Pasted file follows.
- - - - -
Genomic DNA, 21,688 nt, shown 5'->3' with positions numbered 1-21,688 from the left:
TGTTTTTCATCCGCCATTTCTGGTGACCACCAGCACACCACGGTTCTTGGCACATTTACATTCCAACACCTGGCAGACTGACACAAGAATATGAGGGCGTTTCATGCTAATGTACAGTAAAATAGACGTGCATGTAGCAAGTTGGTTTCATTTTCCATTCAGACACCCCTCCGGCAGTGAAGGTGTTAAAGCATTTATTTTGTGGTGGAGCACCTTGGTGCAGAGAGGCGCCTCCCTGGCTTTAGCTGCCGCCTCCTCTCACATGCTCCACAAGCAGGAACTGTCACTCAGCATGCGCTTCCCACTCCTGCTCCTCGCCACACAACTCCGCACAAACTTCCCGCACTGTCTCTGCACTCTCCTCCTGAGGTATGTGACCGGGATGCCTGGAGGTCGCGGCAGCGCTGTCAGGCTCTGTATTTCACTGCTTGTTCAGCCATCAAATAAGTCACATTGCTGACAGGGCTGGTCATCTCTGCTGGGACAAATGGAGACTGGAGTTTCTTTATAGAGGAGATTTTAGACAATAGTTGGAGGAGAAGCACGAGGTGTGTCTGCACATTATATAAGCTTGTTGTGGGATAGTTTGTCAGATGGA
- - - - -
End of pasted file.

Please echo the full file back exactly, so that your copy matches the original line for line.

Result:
Genomic DNA, 21,688 nt, shown 5'->3' with positions numbered 1-21,688 from the left:
TGTTTTTCATCCGCCATTTCTGGTGACCACCAGCACACCACGGTTCTTGGCACATTTACATTCCAACACCTGGCAGACTGACACAAGAATATGAGGGCGTTTCATGCTAATGTACAGTAAAATAGACGTGCATGTAGCAAGTTGGTTTCATTTTCCATTCAGACACCCCTCCGGCAGTGAAGGTGTTAAAGCATTTATTTTGTGGTGGAGCACCTTGGTGCAGAGAGGCGCCTCCCTGGCTTTAGCTGCCGCCTCCTCTCACATGCTCCACAAGCAGGAACTGTCACTCAGCATGCGCTTCCCACTCCTGCTCCTCGCCACACAACTCCGCACAAACTTCCCGCACTGTCTCTGCACTCTCCTCCTGAGGTATGTGACCGGGATGCCTGGAGGTCGCGGCAGCGCTGTCAGGCTCTGTATTTCACTGCTTGTTCAGCCATCAAATAAGTCACATTGCTGACAGGGCTGGTCATCTCTGCTGGGACAAATGGAGACTGGAGTTTCTTTATAGAGGAGATTTTAGACAATAGTTGGAGGAGAAGCACGAGGTGTGTCTGCACATTATATAAGCTTGTTGTGGGATAGTTTGTCAGATGGA